Jurgen Claesen - UHasselt: Rule-based machine learning and expert systems in mass spectrometry
Elise Kuylen - UAntwerpen: Using individual-based models to model heterogeneity in susceptibility to measles
About the Lunch Talks
The Biomina Lunch Talks are an initiative of a number of young researchers in the biomina network and is sponsored by the Flemish Government. We aim to stimulate the interaction between researchers from different disciplines who encounter bioinformatics and computational biology, and consequently we focus on a broad and multidisciplinary public. With this informal medium we would like to provide a platform where knowledge and experience can be presented and exchanged, across partners from both academia and industry. In this manner we have had the pleasure to welcome speakers from various institutes such as the University of Antwerp, the Institute of Tropical Medicine, Janssen Pharmaceutica, the Antwerp University Hospital and Open Analytics. Last, but not least, these sessions can provide a great opportunity for young researchers to acquaint themselves with new ideas and methods in the field of bioinformatics and medical informatics.
Jurgen Claesen, UHasselt
Title: Rule-based machine learning and expert systems in mass spectrometry
Abstract: Automated interpretation of spectra of organic matter is one of the oldest computational challenges in mass spectrometry. Since the early 1960s many approaches have been proposed to solve this problem. Among them, several rule-based systems and expert systems. In this presentation, I will illustrate how the translation of recorded masses to molecular formulas and amino-acid sequences benefitted and benefits from expert knowledge and rules.
Elise Kuylen, UAntwerpen:
Title: Using individual-based models to model heterogeneity in susceptibility to measles
Abstract: Over the last decade, individual-based models have become a popular tool for infectious disease modelling. These models represent each individual as a unique entity and thus allow us to model heterogeneity in the population at different levels. Modelling heterogeneity is particularly important for emerging diseases or diseases for which a high population immunity already exists.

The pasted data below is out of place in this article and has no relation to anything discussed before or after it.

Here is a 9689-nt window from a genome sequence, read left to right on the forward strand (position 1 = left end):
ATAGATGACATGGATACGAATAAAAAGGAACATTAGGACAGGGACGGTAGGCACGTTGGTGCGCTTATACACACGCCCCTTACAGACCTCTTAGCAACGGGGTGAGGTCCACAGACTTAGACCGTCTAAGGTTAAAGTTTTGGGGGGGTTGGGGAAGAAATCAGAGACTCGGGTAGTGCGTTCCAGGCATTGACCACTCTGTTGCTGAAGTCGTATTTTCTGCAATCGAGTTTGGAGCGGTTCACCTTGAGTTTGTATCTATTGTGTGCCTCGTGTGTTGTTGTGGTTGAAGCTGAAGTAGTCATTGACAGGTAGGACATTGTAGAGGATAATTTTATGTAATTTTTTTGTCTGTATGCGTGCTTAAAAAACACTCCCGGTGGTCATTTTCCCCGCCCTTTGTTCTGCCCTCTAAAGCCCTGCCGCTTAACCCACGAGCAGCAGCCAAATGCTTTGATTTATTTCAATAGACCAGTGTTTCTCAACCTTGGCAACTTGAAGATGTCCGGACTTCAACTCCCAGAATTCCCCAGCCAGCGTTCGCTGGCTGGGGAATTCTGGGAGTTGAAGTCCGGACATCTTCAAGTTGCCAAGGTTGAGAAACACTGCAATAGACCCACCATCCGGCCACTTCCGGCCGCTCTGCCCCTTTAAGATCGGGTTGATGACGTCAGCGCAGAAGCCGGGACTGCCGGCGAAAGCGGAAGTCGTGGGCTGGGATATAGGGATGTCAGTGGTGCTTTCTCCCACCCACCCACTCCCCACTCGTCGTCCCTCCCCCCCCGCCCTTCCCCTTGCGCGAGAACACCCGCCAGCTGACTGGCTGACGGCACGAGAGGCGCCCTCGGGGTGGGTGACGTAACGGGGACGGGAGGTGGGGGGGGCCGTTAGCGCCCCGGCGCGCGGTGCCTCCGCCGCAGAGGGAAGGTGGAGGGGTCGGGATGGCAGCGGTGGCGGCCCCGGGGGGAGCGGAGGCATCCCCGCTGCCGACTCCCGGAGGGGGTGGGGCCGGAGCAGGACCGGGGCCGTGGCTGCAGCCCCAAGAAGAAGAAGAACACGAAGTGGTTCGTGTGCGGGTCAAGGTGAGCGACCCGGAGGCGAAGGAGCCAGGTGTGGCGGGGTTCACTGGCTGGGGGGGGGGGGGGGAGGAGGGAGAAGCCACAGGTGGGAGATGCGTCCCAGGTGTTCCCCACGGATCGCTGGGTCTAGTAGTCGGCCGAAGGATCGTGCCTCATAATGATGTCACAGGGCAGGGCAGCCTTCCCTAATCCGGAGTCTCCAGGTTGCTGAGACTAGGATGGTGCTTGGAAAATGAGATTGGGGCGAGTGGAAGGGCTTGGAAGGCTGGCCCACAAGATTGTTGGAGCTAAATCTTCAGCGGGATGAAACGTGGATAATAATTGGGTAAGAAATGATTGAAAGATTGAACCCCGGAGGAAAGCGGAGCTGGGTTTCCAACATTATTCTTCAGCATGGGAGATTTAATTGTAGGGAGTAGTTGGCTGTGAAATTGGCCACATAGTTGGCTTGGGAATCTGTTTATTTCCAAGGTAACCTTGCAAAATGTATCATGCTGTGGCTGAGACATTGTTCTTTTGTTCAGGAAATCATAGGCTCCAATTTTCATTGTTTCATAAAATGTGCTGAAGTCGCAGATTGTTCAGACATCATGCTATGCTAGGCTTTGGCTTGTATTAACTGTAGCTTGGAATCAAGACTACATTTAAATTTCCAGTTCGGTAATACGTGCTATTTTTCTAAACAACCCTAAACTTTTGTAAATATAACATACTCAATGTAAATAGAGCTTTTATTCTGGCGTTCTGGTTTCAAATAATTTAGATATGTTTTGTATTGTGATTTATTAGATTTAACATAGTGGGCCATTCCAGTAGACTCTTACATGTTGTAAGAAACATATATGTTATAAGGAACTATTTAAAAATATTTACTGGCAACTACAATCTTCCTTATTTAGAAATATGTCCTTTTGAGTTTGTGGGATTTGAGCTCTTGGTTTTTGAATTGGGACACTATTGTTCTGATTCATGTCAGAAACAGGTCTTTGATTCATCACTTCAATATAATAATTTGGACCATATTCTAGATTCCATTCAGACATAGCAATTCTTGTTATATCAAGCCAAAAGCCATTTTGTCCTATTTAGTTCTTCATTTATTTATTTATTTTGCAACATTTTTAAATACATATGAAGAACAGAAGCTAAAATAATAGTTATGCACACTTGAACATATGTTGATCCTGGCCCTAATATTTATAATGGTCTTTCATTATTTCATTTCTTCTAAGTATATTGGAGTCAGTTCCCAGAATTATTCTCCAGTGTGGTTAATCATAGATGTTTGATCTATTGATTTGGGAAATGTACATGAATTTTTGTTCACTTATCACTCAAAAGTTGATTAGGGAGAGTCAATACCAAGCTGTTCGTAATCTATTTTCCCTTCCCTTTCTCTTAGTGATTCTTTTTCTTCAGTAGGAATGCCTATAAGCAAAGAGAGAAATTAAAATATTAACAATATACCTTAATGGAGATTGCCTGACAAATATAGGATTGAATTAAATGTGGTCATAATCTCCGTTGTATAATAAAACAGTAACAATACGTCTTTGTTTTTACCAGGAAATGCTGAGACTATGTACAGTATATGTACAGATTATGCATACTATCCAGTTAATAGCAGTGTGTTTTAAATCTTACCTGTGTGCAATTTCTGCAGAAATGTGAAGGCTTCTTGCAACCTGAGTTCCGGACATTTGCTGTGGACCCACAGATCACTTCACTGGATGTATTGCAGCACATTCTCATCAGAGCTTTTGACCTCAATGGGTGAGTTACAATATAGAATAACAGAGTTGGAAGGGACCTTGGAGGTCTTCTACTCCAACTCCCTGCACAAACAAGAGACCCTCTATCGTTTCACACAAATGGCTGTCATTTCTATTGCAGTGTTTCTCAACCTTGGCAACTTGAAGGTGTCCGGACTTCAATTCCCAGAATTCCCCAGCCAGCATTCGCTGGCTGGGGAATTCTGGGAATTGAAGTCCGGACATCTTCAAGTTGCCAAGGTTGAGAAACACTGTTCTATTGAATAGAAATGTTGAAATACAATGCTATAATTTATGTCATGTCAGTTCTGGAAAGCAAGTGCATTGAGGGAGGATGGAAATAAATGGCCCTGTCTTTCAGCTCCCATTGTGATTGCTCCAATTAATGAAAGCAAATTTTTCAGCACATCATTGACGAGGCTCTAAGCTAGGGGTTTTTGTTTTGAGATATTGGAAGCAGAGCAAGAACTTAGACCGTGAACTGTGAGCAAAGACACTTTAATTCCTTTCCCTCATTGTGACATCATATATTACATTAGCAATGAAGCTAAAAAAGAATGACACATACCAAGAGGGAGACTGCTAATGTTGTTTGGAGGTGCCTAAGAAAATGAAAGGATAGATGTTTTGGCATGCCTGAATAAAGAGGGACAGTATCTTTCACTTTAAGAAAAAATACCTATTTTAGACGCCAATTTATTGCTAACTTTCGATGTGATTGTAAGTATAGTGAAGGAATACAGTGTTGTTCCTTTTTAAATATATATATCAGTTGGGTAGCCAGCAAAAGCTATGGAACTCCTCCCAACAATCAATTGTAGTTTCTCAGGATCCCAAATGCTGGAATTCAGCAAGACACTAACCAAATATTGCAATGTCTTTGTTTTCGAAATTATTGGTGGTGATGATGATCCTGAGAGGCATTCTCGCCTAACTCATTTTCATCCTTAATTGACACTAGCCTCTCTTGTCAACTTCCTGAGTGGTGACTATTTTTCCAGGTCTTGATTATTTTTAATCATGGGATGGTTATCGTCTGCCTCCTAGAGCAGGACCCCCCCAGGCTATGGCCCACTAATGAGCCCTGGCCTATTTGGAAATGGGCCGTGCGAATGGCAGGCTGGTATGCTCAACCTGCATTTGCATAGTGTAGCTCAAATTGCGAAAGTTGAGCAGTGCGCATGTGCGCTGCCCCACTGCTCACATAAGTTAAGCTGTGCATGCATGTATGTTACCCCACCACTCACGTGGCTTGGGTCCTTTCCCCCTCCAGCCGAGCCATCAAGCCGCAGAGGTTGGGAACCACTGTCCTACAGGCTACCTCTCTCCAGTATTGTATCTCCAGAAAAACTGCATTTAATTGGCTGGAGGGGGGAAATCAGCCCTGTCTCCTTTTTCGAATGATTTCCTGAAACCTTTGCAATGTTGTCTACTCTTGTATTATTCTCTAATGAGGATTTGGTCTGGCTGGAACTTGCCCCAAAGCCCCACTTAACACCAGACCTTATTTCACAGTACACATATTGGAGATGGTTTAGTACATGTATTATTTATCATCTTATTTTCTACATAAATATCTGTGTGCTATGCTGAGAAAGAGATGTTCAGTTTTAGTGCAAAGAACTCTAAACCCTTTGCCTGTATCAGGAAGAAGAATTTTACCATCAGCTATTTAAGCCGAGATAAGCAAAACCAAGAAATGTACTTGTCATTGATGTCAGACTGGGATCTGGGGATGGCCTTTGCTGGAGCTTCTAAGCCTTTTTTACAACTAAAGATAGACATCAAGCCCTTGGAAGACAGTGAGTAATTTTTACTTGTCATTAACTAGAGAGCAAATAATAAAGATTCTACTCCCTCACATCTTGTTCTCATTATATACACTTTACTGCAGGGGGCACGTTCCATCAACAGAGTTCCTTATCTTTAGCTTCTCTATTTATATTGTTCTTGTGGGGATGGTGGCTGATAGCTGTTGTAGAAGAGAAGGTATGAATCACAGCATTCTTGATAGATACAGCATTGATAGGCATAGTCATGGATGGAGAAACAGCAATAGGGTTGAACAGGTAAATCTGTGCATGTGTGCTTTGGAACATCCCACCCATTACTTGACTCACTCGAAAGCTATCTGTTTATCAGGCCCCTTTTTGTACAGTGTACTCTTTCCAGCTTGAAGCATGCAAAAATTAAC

Measles is one of these latter diseases. Today, many regions have reached the 95% vaccine coverage threshold proposed by the WHO to ensure herd immunity. However, we observe that measles outbreaks still occur in these regions. The threshold is based on models assuming homogeneity in social mixing and vaccination behaviour. However, susceptible individuals may be clustered in a number of ways, including by geographic location, by age, in schools, or in households. Using an individual-based model, Stride, we examined the impact of different levels of household-based susceptibility clustering on the occurrence and persistence of measles outbreaks in Flanders, Belgium. We found that higher levels of within-household clustering of susceptible individuals increase the risk, size and persistence of measles outbreaks. As such, ignoring within-household clustering of susceptibility as a source of heterogeneity in the population leads to underestimations of the efforts needed to mitigate and eliminate measles